According to Loraine Burger, marketing manager for the company, Hometap is an option for homeowners who want a debt-free way to use their home equity. And because the company has no hard credit score minimums, it can also be helpful for homeowners with not-so-perfect credit. The average customer has a 600 score or higher compared to 752 for a mortgage borrower.
“It offers unique qualification criteria compared to loans, lines of credit and reverse mortgages, so many responsible homeowners who don’t qualify for a traditional solution can qualify for it,” Burger says.
Lessons from the housing crisis
Tempting as it is, leveraging your home equity can be risky. For one, it could leave you upside down on your mortgage, owing more on the home than it’s currently worth. This is also called negative equity, and it was a major problem during the last recession.
“Home prices were declining during the 2008 to 2009 recession, and many homeowners saw their equity vanish,” says CoreLogic’s chief economist Frank Nothaft.
In fact, in 2009, a whopping 26% of homeowners had negative equity. This played a prime role in the subsequent wave of foreclosures, which led to nearly 4 million homeowners losing their properties by the end of 2010.
“Before the Great Recession, when home equity borrowing reached an all-time high, consumers began to think of their home’s equity as just one more source of cash,” says John B. Ward, president of First American Bank. “The results, of course, were disastrous for both lenders and borrowers.”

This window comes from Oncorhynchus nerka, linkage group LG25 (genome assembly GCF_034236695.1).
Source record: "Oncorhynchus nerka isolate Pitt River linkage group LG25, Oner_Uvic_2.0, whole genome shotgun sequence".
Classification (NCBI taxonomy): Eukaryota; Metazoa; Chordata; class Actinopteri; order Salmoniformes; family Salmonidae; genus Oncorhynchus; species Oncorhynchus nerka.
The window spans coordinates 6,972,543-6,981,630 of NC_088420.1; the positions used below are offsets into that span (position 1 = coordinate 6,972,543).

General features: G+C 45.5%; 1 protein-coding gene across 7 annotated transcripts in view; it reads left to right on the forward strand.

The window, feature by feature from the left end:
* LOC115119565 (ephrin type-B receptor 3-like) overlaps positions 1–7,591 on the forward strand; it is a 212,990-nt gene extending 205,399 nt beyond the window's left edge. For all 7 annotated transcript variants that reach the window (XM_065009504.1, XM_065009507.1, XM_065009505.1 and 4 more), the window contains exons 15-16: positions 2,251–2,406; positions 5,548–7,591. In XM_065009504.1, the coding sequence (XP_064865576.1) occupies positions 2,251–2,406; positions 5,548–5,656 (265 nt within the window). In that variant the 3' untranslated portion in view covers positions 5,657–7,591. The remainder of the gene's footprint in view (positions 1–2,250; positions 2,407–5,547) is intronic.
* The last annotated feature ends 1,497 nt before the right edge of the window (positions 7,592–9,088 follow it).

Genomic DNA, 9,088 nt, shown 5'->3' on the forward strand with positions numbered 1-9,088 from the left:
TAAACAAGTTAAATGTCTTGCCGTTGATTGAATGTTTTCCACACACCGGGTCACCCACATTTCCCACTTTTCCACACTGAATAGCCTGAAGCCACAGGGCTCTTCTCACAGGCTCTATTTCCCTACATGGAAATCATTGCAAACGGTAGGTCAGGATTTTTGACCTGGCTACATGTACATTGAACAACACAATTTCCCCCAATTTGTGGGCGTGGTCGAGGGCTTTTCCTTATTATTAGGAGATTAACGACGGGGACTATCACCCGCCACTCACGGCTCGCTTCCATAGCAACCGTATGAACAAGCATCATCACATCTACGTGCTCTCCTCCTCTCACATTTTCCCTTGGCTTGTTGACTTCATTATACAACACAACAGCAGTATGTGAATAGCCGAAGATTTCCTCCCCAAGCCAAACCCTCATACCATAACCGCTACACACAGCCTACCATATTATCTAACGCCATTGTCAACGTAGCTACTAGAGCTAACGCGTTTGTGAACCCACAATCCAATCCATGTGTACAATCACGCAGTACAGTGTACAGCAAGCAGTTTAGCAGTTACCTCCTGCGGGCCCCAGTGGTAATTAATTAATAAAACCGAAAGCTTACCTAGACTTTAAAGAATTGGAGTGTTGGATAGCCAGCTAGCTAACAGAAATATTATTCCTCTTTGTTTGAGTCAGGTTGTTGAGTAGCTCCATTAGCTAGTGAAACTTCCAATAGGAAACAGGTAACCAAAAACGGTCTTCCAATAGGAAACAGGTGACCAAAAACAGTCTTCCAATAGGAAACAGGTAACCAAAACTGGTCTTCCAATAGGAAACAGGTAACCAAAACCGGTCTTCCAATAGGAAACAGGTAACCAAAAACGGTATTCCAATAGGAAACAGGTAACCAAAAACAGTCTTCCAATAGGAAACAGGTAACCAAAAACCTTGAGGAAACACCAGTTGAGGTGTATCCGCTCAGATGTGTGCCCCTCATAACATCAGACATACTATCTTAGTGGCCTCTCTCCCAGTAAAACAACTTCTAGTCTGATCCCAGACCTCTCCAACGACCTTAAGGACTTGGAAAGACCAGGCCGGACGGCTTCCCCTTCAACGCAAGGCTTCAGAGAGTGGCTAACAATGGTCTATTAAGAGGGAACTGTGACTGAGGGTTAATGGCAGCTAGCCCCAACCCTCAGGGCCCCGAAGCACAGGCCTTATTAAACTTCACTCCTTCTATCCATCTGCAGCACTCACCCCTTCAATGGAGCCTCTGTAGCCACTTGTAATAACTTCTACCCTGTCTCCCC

Fortunately, the conditions are less dire in today’s recession. Home prices rose at their fastest rate in two years this July, and negative equity is at a decade low of 3.2%. Though there’s no guaranteeing those trends will continue, it can help homeowners feel more confident when tapping their equity — as long as they know their market.
“In communities that continue to have rising home prices, home equity will likely increase,” Nothaft says. According to his company’s data, the places most at risk for declining prices — and declining home equity — are Las Vegas; Prescott, Arizona; Lake Charles, Louisiana; and Miami.
Still want to take out cash? How to reduce your risk
If you’re thinking about tapping your home equity, there are several ways to reduce your risk. The first is to simply choose the right loan product.
According to Weinberg, that means avoiding a HELOC — or home equity line of credit. These typically come with adjustable rates. Though this results in low monthly payments up front, it can often lead to sticker shock once full payments come due down the line. Another downside? The interest isn’t tax-deductible like on traditional mortgages. (You can only deduct your HELOC’s interest if you spend the funds on home improvements). Additionally, many HELOCs only require interest payments for the first decade or so, meaning you could go years without chipping away at the debt.
“The safest thing that you can do when drawing on your home equity is to get your loan into a 30-year fixed product,” says Weinberg. “Don’t kick the can down the road.”
Retaining a solid share of equity in your home can also help reduce your risk, as can having a flush savings account. This ensures you can always make your monthly payments — no matter what’s happening in the housing market.
“Home values rise and fall, so if you find yourself in a negative equity situation, you can ride it out, making your monthly payment until your home’s value rises once again,” Moon says.
The only risk-free option, though? That’s to steer clear of using your equity altogether.
“If you think of your home’s equity as an investment — oftentimes your major one — ideally, you should do nothing with it,” Ward says. “As time goes on, it will grow to become a very substantial part of your net worth.”